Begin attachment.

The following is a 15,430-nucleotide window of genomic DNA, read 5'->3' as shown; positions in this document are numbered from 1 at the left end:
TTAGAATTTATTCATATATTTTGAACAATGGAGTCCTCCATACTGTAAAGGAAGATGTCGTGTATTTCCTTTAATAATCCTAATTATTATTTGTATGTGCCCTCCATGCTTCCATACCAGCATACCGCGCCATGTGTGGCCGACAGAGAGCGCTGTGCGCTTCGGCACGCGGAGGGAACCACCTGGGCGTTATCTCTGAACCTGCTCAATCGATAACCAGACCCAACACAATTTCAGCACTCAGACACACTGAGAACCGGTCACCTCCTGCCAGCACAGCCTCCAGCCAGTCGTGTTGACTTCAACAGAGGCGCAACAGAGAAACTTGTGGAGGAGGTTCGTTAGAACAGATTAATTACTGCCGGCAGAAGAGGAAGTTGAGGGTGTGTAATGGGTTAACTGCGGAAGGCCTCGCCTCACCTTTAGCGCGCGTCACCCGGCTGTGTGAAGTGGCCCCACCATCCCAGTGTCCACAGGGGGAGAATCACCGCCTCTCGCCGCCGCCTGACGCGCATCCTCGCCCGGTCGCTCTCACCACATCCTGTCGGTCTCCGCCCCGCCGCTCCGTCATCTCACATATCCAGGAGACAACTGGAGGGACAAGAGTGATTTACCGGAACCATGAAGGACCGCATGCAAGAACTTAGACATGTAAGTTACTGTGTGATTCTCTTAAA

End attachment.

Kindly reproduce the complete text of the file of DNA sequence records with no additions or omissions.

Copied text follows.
The following is a 15,430-nucleotide window of genomic DNA, read 5'->3' as shown; positions in this document are numbered from 1 at the left end:
TTAGAATTTATTCATATATTTTGAACAATGGAGTCCTCCATACTGTAAAGGAAGATGTCGTGTATTTCCTTTAATAATCCTAATTATTATTTGTATGTGCCCTCCATGCTTCCATACCAGCATACCGCGCCATGTGTGGCCGACAGAGAGCGCTGTGCGCTTCGGCACGCGGAGGGAACCACCTGGGCGTTATCTCTGAACCTGCTCAATCGATAACCAGACCCAACACAATTTCAGCACTCAGACACACTGAGAACCGGTCACCTCCTGCCAGCACAGCCTCCAGCCAGTCGTGTTGACTTCAACAGAGGCGCAACAGAGAAACTTGTGGAGGAGGTTCGTTAGAACAGATTAATTACTGCCGGCAGAAGAGGAAGTTGAGGGTGTGTAATGGGTTAACTGCGGAAGGCCTCGCCTCACCTTTAGCGCGCGTCACCCGGCTGTGTGAAGTGGCCCCACCATCCCAGTGTCCACAGGGGGAGAATCACCGCCTCTCGCCGCCGCCTGACGCGCATCCTCGCCCGGTCGCTCTCACCACATCCTGTCGGTCTCCGCCCCGCCGCTCCGTCATCTCACATATCCAGGAGACAACTGGAGGGACAAGAGTGATTTACCGGAACCATGAAGGACCGCATGCAAGAACTTAGACATGTAAGTTACTGTGTGATTCTCTTAAA